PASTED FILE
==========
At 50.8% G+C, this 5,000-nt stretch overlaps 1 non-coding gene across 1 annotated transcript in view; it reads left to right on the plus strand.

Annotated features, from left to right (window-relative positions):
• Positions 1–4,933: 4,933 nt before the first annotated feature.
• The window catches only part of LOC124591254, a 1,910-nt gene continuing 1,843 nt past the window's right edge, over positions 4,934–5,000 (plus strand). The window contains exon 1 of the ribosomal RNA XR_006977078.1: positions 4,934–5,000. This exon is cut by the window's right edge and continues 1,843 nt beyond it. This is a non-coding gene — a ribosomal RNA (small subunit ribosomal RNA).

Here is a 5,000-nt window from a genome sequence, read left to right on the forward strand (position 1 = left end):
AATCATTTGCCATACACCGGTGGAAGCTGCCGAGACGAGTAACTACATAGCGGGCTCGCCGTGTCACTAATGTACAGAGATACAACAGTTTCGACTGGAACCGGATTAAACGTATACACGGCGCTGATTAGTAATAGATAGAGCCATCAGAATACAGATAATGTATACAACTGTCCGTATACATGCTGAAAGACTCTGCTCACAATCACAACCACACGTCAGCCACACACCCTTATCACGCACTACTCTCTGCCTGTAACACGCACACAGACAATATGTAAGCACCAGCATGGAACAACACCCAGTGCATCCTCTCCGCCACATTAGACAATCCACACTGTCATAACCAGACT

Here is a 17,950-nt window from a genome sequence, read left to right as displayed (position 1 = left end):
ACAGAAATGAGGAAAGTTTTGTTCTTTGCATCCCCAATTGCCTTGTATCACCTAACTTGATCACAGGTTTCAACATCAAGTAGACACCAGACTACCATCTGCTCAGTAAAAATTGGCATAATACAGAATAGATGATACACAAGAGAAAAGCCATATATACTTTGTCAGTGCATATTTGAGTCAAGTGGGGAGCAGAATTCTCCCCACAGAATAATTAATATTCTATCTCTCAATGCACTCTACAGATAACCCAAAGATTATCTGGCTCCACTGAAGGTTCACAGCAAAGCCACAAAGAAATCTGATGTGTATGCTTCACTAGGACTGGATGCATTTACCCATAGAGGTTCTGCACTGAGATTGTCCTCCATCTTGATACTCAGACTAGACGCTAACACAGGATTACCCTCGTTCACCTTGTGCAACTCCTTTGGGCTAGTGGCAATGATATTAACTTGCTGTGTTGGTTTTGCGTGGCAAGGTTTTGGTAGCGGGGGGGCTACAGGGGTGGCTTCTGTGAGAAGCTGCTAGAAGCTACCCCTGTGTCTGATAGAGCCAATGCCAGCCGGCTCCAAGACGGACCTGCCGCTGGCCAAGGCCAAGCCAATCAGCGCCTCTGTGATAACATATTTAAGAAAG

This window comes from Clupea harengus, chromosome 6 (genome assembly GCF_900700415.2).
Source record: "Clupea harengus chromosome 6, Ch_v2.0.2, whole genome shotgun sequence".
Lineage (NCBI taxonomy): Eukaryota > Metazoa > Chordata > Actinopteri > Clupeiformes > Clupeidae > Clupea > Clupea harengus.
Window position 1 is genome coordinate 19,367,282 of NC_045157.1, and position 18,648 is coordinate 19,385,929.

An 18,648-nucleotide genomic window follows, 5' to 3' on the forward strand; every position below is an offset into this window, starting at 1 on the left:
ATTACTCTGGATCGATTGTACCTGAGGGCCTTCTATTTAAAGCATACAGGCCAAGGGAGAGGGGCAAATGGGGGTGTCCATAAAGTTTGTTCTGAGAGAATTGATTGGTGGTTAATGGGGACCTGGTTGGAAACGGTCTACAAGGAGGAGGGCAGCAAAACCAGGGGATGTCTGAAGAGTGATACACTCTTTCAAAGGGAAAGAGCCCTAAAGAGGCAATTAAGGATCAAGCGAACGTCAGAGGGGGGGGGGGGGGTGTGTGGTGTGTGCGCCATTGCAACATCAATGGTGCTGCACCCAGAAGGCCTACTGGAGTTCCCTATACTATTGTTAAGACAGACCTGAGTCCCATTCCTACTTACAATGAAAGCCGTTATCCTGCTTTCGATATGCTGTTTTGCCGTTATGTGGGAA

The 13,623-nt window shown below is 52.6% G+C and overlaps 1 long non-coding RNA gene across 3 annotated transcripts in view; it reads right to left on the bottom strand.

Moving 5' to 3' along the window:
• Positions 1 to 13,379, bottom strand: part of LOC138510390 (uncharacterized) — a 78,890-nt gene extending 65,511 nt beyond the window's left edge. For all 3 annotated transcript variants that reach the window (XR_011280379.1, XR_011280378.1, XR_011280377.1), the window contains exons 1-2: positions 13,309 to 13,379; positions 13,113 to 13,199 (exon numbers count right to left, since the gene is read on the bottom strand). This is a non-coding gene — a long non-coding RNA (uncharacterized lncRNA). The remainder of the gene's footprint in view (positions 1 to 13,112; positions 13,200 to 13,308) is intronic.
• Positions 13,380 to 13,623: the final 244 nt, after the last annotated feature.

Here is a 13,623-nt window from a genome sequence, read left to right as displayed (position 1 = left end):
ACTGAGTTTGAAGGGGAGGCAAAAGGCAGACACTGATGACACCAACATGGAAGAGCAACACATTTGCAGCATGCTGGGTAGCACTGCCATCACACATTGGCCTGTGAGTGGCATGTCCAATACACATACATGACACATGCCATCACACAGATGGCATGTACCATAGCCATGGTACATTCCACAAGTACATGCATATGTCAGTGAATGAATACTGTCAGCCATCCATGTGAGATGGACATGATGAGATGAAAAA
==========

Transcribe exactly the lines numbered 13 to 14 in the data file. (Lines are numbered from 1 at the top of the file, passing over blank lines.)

An 18,648-nucleotide genomic window follows, 5' to 3' on the forward strand; every position below is an offset into this window, starting at 1 on the left:
ATTACTCTGGATCGATTGTACCTGAGGGCCTTCTATTTAAAGCATACAGGCCAAGGGAGAGGGGCAAATGGGGGTGTCCATAAAGTTTGTTCTGAGAGAATTGATTGGTGGTTAATGGGGACCTGGTTGGAAACGGTCTACAAGGAGGAGGGCAGCAAAACCAGGGGATGTCTGAAGAGTGATACACTCTTTCAAAGGGAAAGAGCCCTAAAGAGGCAATTAAGGATCAAGCGAACGTCAGAGGGGGGGGGGGGGGTGTGTGGTGTGTGCGCCATTGCAACATCAATGGTGCTGCACCCAGAAGGCCTACTGGAGTTCCCTATACTATTGTTAAGACAGACCTGAGTCCCATTCCTACTTACAATGAAAGCCGTTATCCTGCTTTCGATATGCTGTTTTGCCGTTATGTGGGAA